The challenges of the internally displaced persons should be addressed
The humanitarian situation in the internally displaced persons’ (IDPs) camps across the country begs for urgent and prompt intervention from government. With thousands of people reportedly sleeping outside in the open and while others are in extremely overcrowded places, the conditions of the IDPs are dire, harsh and increasingly becoming critical. The number of the IDPs is also on the rise. It is estimated that 1.8 million people, of which women and children, constitute 87 per cent are affected by the continued widespread insecurity and hostilities in the country. Though we acknowledge the limitations of government, given lean resources, we must find ways to ameliorate the problems of the most vulnerable in our society.
Apart from massive food shortages, the victims are imperilled by several risk factors. Dislodgement of populations and resettlement in make shift locations create atmosphere of overcrowding, economic and environmental degradation, poverty, lack of safe water, poor sanitation and waste management, all of which promote communicable diseases and make life unbearable for the displaced citizens. There are also reports of the startling abuses to which women and girls are subjected in the camps. It is unacceptable and criminal for security personnel and aid workers, whose primary task is to guard and provide support for the displaced persons, to turn around and be demanding sexual gratifications from women and girls in exchange for food, money and other favours.
Some of the people in the IDP camps also suffer from post-traumatic stress disorders and increased rate of infectious diseases. Many children born in these camps do not have access to education, placing their future at a risk. We appeal to all critical stakeholders to help in tackling the diminishing quality of life in the IDP camps where the rate of mortality and malnutrition is unacceptable. Government, donor agencies and NGOs should also address the cases of low rate of vaccination in the camps amid allegation of shortfall in intervention by corresponding agencies.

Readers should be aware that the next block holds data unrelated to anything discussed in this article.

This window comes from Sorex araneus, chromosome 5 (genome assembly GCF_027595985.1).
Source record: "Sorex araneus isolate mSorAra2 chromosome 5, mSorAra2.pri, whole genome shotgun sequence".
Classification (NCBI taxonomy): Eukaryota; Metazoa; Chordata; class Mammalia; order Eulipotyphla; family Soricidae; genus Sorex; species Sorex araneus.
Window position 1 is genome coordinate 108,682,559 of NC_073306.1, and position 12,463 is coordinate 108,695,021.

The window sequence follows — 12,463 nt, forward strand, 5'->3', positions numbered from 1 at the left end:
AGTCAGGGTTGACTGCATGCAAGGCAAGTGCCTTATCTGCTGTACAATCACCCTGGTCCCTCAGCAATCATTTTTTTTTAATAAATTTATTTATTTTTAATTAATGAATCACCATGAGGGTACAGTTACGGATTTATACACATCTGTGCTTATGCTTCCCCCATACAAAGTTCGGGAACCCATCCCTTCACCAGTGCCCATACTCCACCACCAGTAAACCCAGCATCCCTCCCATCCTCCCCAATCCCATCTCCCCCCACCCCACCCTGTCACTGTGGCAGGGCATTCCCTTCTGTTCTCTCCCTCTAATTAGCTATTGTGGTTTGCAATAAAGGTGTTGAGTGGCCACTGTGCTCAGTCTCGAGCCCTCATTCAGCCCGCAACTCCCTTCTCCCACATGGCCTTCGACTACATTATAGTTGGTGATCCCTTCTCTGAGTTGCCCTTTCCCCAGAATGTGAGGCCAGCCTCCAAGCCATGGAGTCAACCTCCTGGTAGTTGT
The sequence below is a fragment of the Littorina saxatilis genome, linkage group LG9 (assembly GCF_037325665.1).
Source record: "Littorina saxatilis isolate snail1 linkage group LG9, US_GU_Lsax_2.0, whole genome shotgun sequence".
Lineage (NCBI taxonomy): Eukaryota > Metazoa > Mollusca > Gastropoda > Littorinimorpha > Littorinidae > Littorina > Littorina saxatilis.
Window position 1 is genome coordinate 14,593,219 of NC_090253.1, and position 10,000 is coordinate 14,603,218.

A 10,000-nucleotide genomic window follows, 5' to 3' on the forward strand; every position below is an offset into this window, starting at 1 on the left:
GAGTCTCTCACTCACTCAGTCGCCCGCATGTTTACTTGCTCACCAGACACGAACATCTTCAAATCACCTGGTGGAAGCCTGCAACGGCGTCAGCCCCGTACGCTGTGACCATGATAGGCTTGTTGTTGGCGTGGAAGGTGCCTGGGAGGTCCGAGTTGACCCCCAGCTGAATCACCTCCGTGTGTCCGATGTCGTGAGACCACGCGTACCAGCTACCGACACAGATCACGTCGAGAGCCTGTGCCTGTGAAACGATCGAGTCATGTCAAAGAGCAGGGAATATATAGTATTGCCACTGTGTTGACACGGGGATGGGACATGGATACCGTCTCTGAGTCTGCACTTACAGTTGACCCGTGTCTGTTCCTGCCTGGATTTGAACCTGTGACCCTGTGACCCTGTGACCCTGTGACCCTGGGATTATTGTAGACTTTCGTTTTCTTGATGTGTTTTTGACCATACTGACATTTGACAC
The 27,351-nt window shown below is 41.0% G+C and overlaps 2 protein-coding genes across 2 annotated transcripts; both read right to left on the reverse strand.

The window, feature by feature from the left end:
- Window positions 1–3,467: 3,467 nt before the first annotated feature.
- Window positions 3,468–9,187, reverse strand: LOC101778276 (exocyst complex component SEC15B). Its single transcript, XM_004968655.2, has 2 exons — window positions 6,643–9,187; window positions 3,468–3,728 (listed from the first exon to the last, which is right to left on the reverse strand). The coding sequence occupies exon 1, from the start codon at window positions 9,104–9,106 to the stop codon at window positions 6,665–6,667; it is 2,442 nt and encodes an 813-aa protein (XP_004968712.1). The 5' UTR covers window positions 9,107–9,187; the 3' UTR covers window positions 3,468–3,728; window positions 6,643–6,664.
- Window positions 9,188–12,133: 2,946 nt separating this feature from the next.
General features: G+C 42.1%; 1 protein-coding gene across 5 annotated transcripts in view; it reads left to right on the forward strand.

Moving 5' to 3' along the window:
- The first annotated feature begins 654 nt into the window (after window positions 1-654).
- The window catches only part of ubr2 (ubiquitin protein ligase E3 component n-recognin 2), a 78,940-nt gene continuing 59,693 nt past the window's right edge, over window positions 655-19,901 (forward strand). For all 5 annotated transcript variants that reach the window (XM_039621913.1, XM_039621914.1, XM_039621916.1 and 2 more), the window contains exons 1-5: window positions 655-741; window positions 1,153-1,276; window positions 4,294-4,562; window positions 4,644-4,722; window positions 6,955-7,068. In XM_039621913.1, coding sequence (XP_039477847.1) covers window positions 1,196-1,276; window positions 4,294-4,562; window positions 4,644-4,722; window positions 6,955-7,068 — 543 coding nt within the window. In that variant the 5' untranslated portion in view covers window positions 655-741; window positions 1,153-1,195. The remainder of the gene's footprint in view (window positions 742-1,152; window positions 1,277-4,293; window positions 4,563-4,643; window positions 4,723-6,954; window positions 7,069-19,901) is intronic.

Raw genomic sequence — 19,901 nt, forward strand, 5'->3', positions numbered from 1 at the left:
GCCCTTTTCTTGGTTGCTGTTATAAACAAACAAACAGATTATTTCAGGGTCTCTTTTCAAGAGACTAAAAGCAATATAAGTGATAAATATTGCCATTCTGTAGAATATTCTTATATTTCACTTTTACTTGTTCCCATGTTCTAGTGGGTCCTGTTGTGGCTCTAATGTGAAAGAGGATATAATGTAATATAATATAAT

Hunger is rife in the camps, medicare is in short supply even as shelter, clothing and water are essential commodities. The dire situation of the displaced persons is amply captured in a recent report by the United Nations Office for the Coordination of Humanitarian Affairs, which stated that “The vulnerable host populations are in critical need of humanitarian interventions that include food, water, sanitation, protection, education, shelter and health services.” The question, therefore, is: Why, in spite of the “huge and enormous” cost to the federal government, Nigeria, according to the UN agency, is facing “the biggest humanitarian crisis in Africa today”?
The challenges are probably the ineffectiveness of the several agencies of government saddled with the responsibility of soothing the pains of the IDPs, and massive corruption. After all, it is known that relief materials meant for the IDPs have been diverted to the open markets for sale to the general public by officials of government. Also notorious is the fact of misappropriation of funds meant for the relief of the displaced persons. The high level of corruption has exacerbated the poverty of majority of the people. By diverting scarce resources meant for the most vulnerable of our people, life is being made increasingly difficult for them. This challenge must be addressed.
While the case involving the former Secretary to Government of the Federation (SGF), Mr Babachir Lawal, remains pending, the federal government needs to ensure that resources being deployed to help the poor and vulnerable of our society are not being misappropriated by a few persons in positions of authority. The authorities must also work to restore lasting security to the communities from where people in the IDP camps ran so that they can return to pick up the bits and pieces of their lives.